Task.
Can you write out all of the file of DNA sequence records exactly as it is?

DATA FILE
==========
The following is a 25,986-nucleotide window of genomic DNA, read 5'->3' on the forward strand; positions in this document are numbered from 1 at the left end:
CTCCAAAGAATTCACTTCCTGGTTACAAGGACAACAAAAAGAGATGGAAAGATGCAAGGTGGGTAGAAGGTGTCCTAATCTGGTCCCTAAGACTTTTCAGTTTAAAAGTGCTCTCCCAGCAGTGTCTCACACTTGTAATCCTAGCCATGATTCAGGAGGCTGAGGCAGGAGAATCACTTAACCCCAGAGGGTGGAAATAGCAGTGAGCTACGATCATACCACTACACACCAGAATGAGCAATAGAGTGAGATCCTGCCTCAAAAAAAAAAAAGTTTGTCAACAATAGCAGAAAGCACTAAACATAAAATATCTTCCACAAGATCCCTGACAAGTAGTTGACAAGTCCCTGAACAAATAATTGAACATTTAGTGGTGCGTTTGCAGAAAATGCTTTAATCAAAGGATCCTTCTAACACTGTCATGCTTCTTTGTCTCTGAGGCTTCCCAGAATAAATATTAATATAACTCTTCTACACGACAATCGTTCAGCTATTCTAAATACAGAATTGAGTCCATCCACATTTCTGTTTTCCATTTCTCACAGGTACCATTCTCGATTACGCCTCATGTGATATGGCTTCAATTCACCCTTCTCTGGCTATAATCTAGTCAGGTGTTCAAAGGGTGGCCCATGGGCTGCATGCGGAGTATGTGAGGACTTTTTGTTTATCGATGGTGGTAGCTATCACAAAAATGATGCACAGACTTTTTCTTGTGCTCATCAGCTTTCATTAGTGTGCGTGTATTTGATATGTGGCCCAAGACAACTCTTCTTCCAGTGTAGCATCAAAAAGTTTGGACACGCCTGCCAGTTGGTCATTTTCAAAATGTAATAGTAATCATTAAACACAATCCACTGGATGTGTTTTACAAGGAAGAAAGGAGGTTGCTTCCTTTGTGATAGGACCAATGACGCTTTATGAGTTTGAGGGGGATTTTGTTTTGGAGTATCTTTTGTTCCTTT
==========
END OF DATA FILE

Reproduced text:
The following is a 25,986-nucleotide window of genomic DNA, read 5'->3' on the forward strand; positions in this document are numbered from 1 at the left end:
CTCCAAAGAATTCACTTCCTGGTTACAAGGACAACAAAAAGAGATGGAAAGATGCAAGGTGGGTAGAAGGTGTCCTAATCTGGTCCCTAAGACTTTTCAGTTTAAAAGTGCTCTCCCAGCAGTGTCTCACACTTGTAATCCTAGCCATGATTCAGGAGGCTGAGGCAGGAGAATCACTTAACCCCAGAGGGTGGAAATAGCAGTGAGCTACGATCATACCACTACACACCAGAATGAGCAATAGAGTGAGATCCTGCCTCAAAAAAAAAAAAGTTTGTCAACAATAGCAGAAAGCACTAAACATAAAATATCTTCCACAAGATCCCTGACAAGTAGTTGACAAGTCCCTGAACAAATAATTGAACATTTAGTGGTGCGTTTGCAGAAAATGCTTTAATCAAAGGATCCTTCTAACACTGTCATGCTTCTTTGTCTCTGAGGCTTCCCAGAATAAATATTAATATAACTCTTCTACACGACAATCGTTCAGCTATTCTAAATACAGAATTGAGTCCATCCACATTTCTGTTTTCCATTTCTCACAGGTACCATTCTCGATTACGCCTCATGTGATATGGCTTCAATTCACCCTTCTCTGGCTATAATCTAGTCAGGTGTTCAAAGGGTGGCCCATGGGCTGCATGCGGAGTATGTGAGGACTTTTTGTTTATCGATGGTGGTAGCTATCACAAAAATGATGCACAGACTTTTTCTTGTGCTCATCAGCTTTCATTAGTGTGCGTGTATTTGATATGTGGCCCAAGACAACTCTTCTTCCAGTGTAGCATCAAAAAGTTTGGACACGCCTGCCAGTTGGTCATTTTCAAAATGTAATAGTAATCATTAAACACAATCCACTGGATGTGTTTTACAAGGAAGAAAGGAGGTTGCTTCCTTTGTGATAGGACCAATGACGCTTTATGAGTTTGAGGGGGATTTTGTTTTGGAGTATCTTTTGTTCCTTT